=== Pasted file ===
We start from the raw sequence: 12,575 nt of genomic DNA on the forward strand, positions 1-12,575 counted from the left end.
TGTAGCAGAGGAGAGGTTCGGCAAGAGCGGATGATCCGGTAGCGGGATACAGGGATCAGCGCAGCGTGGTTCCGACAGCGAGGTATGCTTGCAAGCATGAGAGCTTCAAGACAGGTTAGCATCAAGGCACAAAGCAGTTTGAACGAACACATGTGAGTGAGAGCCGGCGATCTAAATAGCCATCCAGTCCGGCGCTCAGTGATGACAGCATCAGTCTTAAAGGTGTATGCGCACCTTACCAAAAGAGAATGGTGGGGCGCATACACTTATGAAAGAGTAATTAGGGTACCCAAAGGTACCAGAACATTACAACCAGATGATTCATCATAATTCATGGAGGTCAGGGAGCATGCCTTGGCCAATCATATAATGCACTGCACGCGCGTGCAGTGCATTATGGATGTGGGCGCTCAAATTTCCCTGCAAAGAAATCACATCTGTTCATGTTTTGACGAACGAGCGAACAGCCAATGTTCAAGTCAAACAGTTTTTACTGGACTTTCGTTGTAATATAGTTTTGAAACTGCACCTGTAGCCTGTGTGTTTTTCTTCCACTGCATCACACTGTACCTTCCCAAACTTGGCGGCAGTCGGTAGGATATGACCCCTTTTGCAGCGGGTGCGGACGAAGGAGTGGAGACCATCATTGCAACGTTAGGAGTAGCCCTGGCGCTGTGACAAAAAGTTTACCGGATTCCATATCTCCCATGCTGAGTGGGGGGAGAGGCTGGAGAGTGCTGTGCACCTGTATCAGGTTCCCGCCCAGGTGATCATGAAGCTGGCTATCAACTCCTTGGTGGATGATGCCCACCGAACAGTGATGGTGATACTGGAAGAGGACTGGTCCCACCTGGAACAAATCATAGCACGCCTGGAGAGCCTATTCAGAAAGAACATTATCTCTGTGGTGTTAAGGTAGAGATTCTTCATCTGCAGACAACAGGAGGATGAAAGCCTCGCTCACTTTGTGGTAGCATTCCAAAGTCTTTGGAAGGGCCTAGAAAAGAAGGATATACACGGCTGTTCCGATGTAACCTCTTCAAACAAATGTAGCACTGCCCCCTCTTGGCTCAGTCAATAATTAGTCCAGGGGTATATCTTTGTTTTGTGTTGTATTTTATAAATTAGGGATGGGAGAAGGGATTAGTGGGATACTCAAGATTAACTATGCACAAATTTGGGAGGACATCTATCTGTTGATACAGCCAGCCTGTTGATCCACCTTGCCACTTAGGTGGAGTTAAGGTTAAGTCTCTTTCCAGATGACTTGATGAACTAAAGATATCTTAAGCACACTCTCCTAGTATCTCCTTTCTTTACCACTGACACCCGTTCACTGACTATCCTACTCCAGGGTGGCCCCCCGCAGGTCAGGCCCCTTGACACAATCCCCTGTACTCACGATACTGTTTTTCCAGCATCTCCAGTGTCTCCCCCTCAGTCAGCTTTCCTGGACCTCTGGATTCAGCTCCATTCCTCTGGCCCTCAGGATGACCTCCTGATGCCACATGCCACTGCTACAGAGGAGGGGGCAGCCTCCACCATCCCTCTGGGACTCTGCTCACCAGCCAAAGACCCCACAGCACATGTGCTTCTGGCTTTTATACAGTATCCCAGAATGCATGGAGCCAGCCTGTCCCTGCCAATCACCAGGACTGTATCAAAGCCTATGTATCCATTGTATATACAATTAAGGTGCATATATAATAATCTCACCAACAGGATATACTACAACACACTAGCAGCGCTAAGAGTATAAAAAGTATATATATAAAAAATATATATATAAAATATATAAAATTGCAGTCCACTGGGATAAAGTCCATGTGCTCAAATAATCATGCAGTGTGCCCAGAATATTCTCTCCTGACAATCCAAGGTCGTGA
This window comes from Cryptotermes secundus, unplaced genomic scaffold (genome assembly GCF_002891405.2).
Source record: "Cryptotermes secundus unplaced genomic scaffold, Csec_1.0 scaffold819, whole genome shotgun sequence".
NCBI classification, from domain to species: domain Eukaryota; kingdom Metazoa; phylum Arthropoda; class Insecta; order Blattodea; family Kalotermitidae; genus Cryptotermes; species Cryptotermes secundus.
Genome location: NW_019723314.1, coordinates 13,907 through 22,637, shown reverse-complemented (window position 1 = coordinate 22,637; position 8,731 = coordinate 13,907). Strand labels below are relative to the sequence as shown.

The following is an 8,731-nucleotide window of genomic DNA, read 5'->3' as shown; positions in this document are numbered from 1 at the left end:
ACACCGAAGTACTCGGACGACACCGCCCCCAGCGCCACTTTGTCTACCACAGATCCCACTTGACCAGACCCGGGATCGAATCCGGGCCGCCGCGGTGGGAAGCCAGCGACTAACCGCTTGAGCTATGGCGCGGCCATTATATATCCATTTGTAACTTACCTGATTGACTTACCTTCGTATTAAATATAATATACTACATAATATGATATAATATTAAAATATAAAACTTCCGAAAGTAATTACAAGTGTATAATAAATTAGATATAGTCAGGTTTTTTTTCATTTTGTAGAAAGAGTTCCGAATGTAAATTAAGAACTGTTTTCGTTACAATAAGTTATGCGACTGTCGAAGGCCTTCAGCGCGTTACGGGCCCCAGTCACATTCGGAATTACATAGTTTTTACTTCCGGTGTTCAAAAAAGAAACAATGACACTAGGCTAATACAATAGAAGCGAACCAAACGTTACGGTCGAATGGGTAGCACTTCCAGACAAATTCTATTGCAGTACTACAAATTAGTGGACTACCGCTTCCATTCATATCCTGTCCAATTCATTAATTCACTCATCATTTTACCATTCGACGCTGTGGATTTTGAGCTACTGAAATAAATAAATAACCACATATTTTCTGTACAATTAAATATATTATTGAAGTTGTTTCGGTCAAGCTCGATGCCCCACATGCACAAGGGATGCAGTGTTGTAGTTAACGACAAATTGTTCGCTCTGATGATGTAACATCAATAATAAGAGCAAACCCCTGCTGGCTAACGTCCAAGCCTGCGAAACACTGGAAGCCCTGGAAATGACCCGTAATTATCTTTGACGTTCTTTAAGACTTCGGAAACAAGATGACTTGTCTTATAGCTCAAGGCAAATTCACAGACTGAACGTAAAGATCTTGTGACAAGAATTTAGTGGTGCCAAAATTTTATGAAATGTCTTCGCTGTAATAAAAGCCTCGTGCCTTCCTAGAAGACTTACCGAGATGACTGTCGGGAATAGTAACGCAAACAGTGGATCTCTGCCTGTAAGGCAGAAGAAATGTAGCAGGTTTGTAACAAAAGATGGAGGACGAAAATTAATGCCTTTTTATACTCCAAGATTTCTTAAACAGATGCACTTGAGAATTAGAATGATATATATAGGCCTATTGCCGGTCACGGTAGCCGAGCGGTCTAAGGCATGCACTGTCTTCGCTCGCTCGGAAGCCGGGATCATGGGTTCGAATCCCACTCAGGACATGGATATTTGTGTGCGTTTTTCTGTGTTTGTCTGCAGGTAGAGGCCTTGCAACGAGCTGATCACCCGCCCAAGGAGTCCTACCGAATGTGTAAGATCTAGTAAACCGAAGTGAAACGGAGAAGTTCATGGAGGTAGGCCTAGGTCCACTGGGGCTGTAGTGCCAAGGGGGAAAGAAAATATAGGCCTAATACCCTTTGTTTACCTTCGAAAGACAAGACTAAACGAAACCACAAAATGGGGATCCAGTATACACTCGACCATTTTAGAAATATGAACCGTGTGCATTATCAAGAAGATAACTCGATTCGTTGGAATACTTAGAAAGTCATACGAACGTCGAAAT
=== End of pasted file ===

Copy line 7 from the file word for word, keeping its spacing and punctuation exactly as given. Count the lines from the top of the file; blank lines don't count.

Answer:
The following is an 8,731-nucleotide window of genomic DNA, read 5'->3' as shown; positions in this document are numbered from 1 at the left end: